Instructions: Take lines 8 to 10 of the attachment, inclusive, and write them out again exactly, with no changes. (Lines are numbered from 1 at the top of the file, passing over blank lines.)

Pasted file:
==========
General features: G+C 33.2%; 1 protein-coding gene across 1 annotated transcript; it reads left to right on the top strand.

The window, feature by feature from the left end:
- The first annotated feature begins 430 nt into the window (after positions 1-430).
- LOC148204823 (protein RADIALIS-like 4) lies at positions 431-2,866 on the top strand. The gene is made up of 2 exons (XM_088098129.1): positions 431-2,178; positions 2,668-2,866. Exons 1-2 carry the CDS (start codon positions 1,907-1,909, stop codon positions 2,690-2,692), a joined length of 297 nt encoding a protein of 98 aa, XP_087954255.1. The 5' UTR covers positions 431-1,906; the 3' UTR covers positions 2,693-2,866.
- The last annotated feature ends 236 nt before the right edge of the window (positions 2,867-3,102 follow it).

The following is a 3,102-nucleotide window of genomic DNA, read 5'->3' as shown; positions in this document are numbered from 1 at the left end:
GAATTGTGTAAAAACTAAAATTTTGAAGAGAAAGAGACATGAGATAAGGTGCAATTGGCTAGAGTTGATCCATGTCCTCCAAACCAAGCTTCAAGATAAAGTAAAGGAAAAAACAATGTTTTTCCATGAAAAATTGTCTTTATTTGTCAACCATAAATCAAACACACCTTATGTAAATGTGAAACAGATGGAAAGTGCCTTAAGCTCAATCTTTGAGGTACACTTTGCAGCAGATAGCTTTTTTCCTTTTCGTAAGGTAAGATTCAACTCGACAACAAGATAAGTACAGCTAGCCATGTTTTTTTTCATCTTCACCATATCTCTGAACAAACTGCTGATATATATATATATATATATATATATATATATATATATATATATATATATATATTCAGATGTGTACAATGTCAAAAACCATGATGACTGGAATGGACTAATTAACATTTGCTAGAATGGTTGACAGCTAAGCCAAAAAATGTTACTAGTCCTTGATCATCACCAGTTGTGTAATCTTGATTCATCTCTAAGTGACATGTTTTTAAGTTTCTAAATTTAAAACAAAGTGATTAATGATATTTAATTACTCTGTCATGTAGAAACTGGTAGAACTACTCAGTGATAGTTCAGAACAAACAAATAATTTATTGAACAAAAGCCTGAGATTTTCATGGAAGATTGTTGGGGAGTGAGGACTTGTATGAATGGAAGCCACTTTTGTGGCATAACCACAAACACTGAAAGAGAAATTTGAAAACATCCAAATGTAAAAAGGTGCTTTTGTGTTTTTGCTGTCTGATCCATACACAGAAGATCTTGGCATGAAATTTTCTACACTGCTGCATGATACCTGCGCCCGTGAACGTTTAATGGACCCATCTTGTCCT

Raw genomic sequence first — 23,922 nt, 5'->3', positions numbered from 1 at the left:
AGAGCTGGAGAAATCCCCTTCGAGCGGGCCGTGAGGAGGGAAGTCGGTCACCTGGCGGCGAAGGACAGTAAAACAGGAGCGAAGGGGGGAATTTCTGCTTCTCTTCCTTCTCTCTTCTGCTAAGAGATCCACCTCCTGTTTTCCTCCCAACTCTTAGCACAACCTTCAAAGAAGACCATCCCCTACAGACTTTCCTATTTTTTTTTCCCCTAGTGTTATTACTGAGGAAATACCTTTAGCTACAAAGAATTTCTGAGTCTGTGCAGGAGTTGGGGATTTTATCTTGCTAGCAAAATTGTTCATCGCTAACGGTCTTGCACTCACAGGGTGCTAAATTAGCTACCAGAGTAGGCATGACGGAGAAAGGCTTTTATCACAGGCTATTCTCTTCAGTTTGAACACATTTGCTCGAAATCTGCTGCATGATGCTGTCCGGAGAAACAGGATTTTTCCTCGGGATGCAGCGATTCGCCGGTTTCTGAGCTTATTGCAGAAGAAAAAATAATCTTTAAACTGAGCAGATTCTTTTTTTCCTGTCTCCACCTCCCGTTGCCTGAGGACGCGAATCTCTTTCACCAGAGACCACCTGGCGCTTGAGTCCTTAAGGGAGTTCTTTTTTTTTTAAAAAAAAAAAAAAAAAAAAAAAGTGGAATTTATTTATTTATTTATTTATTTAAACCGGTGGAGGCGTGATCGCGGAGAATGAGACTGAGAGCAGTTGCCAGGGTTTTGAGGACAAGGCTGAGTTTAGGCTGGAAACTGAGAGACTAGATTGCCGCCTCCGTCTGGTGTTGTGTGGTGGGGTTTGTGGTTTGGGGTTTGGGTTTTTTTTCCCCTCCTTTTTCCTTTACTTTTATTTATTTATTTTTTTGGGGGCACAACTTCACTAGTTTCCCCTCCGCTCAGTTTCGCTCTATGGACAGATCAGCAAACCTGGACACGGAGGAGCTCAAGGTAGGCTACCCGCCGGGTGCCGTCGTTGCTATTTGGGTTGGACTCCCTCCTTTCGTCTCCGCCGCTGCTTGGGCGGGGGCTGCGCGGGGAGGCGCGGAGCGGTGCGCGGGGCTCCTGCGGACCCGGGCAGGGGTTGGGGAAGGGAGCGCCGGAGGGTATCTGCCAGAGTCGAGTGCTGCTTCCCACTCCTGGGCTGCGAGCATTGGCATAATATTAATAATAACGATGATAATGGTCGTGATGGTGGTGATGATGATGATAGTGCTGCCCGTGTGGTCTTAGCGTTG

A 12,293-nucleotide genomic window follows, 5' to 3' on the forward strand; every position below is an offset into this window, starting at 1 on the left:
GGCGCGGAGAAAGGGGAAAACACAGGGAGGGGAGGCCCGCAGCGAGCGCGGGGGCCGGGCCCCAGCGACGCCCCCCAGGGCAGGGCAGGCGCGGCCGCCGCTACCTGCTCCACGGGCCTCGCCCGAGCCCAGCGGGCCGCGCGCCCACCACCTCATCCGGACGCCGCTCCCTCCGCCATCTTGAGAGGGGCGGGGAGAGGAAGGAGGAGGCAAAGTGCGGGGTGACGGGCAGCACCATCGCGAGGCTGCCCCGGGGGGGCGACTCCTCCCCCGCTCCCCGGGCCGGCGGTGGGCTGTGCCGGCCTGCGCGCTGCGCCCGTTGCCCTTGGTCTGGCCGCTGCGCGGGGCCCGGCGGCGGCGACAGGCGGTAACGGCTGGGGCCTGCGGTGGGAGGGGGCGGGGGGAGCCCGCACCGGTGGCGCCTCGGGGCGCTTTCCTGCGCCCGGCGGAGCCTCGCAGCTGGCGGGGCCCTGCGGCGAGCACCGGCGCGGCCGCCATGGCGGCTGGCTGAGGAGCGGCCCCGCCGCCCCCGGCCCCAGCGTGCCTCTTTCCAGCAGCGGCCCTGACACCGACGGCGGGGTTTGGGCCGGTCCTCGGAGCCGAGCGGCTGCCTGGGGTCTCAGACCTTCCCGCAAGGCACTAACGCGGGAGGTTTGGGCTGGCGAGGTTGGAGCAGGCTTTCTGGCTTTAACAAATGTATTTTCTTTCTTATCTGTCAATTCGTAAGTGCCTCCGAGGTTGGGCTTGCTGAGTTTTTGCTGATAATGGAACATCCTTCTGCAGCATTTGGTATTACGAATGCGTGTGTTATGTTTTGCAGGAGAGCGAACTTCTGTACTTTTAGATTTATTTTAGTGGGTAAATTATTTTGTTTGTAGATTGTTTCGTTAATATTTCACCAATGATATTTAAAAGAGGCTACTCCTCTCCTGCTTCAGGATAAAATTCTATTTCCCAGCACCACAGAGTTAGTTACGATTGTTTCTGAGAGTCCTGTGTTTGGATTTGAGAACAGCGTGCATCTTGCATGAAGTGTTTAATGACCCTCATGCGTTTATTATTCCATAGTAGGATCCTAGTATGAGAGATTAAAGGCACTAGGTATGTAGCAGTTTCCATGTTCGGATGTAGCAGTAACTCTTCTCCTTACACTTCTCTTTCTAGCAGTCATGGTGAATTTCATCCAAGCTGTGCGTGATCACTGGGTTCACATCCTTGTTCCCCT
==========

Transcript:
Raw genomic sequence first — 23,922 nt, 5'->3', positions numbered from 1 at the left:
AGAGCTGGAGAAATCCCCTTCGAGCGGGCCGTGAGGAGGGAAGTCGGTCACCTGGCGGCGAAGGACAGTAAAACAGGAGCGAAGGGGGGAATTTCTGCTTCTCTTCCTTCTCTCTTCTGCTAAGAGATCCACCTCCTGTTTTCCTCCCAACTCTTAGCACAACCTTCAAAGAAGACCATCCCCTACAGACTTTCCTATTTTTTTTTCCCCTAGTGTTATTACTGAGGAAATACCTTTAGCTACAAAGAATTTCTGAGTCTGTGCAGGAGTTGGGGATTTTATCTTGCTAGCAAAATTGTTCATCGCTAACGGTCTTGCACTCACAGGGTGCTAAATTAGCTACCAGAGTAGGCATGACGGAGAAAGGCTTTTATCACAGGCTATTCTCTTCAGTTTGAACACATTTGCTCGAAATCTGCTGCATGATGCTGTCCGGAGAAACAGGATTTTTCCTCGGGATGCAGCGATTCGCCGGTTTCTGAGCTTATTGCAGAAGAAAAAATAATCTTTAAACTGAGCAGATTCTTTTTTTCCTGTCTCCACCTCCCGTTGCCTGAGGACGCGAATCTCTTTCACCAGAGACCACCTGGCGCTTGAGTCCTTAAGGGAGTTCTTTTTTTTTTAAAAAAAAAAAAAAAAAAAAAAAGTGGAATTTATTTATTTATTTATTTATTTAAACCGGTGGAGGCGTGATCGCGGAGAATGAGACTGAGAGCAGTTGCCAGGGTTTTGAGGACAAGGCTGAGTTTAGGCTGGAAACTGAGAGACTAGATTGCCGCCTCCGTCTGGTGTTGTGTGGTGGGGTTTGTGGTTTGGGGTTTGGGTTTTTTTTCCCCTCCTTTTTCCTTTACTTTTATTTATTTATTTTTTTGGGGGCACAACTTCACTAGTTTCCCCTCCGCTCAGTTTCGCTCTATGGACAGATCAGCAAACCTGGACACGGAGGAGCTCAAGGTAGGCTACCCGCCGGGTGCCGTCGTTGCTATTTGGGTTGGACTCCCTCCTTTCGTCTCCGCCGCTGCTTGGGCGGGGGCTGCGCGGGGAGGCGCGGAGCGGTGCGCGGGGCTCCTGCGGACCCGGGCAGGGGTTGGGGAAGGGAGCGCCGGAGGGTATCTGCCAGAGTCGAGTGCTGCTTCCCACTCCTGGGCTGCGAGCATTGGCATAATATTAATAATAACGATGATAATGGTCGTGATGGTGGTGATGATGATGATAGTGCTGCCCGTGTGGTCTTAGCGTTG

A 12,293-nucleotide genomic window follows, 5' to 3' on the forward strand; every position below is an offset into this window, starting at 1 on the left: